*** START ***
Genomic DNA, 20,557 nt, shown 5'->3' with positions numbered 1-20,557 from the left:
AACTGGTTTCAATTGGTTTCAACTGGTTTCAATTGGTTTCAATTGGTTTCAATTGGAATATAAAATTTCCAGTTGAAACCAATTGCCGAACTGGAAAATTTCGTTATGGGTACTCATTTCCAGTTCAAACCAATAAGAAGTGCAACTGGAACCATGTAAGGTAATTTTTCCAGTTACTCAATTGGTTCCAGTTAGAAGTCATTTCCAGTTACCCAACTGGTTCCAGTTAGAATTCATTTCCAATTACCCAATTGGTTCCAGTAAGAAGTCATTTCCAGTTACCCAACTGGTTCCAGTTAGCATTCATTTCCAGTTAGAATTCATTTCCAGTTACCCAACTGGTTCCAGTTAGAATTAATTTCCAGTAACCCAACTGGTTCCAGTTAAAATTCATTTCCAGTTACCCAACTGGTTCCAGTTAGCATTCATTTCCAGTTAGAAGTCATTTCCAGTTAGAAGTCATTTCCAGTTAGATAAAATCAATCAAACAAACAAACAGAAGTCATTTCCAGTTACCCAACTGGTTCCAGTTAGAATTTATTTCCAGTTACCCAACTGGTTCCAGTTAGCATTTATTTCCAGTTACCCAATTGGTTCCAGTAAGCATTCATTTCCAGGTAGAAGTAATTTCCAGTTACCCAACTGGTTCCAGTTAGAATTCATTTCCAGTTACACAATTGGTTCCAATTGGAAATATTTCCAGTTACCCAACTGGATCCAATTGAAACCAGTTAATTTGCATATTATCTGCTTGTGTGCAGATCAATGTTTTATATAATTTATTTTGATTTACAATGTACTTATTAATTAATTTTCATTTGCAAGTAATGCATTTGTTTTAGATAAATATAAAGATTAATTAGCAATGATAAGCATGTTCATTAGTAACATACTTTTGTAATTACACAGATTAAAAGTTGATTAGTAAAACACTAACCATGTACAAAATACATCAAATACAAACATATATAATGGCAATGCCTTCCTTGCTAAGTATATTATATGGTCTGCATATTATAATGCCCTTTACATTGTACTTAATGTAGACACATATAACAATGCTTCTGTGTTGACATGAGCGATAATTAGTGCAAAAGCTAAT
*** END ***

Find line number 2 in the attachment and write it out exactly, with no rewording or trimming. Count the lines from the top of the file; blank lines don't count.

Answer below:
AACTGGTTTCAATTGGTTTCAACTGGTTTCAATTGGTTTCAATTGGTTTCAATTGGAATATAAAATTTCCAGTTGAAACCAATTGCCGAACTGGAAAATTTCGTTATGGGTACTCATTTCCAGTTCAAACCAATAAGAAGTGCAACTGGAACCATGTAAGGTAATTTTTCCAGTTACTCAATTGGTTCCAGTTAGAAGTCATTTCCAGTTACCCAACTGGTTCCAGTTAGAATTCATTTCCAATTACCCAATTGGTTCCAGTAAGAAGTCATTTCCAGTTACCCAACTGGTTCCAGTTAGCATTCATTTCCAGTTAGAATTCATTTCCAGTTACCCAACTGGTTCCAGTTAGAATTAATTTCCAGTAACCCAACTGGTTCCAGTTAAAATTCATTTCCAGTTACCCAACTGGTTCCAGTTAGCATTCATTTCCAGTTAGAAGTCATTTCCAGTTAGAAGTCATTTCCAGTTAGATAAAATCAATCAAACAAACAAACAGAAGTCATTTCCAGTTACCCAACTGGTTCCAGTTAGAATTTATTTCCAGTTACCCAACTGGTTCCAGTTAGCATTTATTTCCAGTTACCCAATTGGTTCCAGTAAGCATTCATTTCCAGGTAGAAGTAATTTCCAGTTACCCAACTGGTTCCAGTTAGAATTCATTTCCAGTTACACAATTGGTTCCAATTGGAAATATTTCCAGTTACCCAACTGGATCCAATTGAAACCAGTTAATTTGCATATTATCTGCTTGTGTGCAGATCAATGTTTTATATAATTTATTTTGATTTACAATGTACTTATTAATTAATTTTCATTTGCAAGTAATGCATTTGTTTTAGATAAATATAAAGATTAATTAGCAATGATAAGCATGTTCATTAGTAACATACTTTTGTAATTACACAGATTAAAAGTTGATTAGTAAAACACTAACCATGTACAAAATACATCAAATACAAACATATATAATGGCAATGCCTTCCTTGCTAAGTATATTATATGGTCTGCATATTATAATGCCCTTTACATTGTACTTAATGTAGACACATATAACAATGCTTCTGTGTTGACATGAGCGATAATTAGTGCAAAAGCTAAT